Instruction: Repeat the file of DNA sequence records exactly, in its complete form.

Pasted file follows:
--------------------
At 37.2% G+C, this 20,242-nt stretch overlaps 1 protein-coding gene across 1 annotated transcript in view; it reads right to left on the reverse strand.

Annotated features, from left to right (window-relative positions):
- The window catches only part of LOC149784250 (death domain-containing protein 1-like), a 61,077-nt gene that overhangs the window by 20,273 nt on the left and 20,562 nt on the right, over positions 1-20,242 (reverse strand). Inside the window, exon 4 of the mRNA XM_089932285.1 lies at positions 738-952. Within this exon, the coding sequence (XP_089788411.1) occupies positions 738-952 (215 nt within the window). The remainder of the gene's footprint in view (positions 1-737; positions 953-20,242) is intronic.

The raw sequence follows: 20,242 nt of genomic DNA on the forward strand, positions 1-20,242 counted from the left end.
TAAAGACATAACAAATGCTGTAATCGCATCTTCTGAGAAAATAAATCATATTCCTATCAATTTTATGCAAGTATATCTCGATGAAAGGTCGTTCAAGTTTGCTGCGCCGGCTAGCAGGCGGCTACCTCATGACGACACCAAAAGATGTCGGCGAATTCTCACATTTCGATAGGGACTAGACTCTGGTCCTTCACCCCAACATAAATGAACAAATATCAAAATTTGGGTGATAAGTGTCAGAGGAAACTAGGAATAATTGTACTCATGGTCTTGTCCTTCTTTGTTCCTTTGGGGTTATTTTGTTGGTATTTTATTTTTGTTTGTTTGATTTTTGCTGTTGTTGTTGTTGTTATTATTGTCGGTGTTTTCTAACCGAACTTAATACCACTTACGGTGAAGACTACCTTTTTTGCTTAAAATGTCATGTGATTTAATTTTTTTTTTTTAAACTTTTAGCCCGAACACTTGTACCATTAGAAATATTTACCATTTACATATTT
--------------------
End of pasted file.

At 37.2% G+C, this 20,242-nt stretch overlaps 1 protein-coding gene across 1 annotated transcript in view; it reads right to left on the reverse strand.

Annotated features, from left to right (window-relative positions):
- The window catches only part of LOC149784250 (death domain-containing protein 1-like), a 61,077-nt gene that overhangs the window by 20,273 nt on the left and 20,562 nt on the right, over positions 1-20,242 (reverse strand). Inside the window, exon 4 of the mRNA XM_089932285.1 lies at positions 738-952. Within this exon, the coding sequence (XP_089788411.1) occupies positions 738-952 (215 nt within the window). The remainder of the gene's footprint in view (positions 1-737; positions 953-20,242) is intronic.

The raw sequence follows: 20,242 nt of genomic DNA on the forward strand, positions 1-20,242 counted from the left end.
TAAAGACATAACAAATGCTGTAATCGCATCTTCTGAGAAAATAAATCATATTCCTATCAATTTTATGCAAGTATATCTCGATGAAAGGTCGTTCAAGTTTGCTGCGCCGGCTAGCAGGCGGCTACCTCATGACGACACCAAAAGATGTCGGCGAATTCTCACATTTCGATAGGGACTAGACTCTGGTCCTTCACCCCAACATAAATGAACAAATATCAAAATTTGGGTGATAAGTGTCAGAGGAAACTAGGAATAATTGTACTCATGGTCTTGTCCTTCTTTGTTCCTTTGGGGTTATTTTGTTGGTATTTTATTTTTGTTTGTTTGATTTTTGCTGTTGTTGTTGTTGTTATTATTGTCGGTGTTTTCTAACCGAACTTAATACCACTTACGGTGAAGACTACCTTTTTTGCTTAAAATGTCATGTGATTTAATTTTTTTTTTTTAAACTTTTAGCCCGAACACTTGTACCATTAGAAATATTTACCATTTACATATTT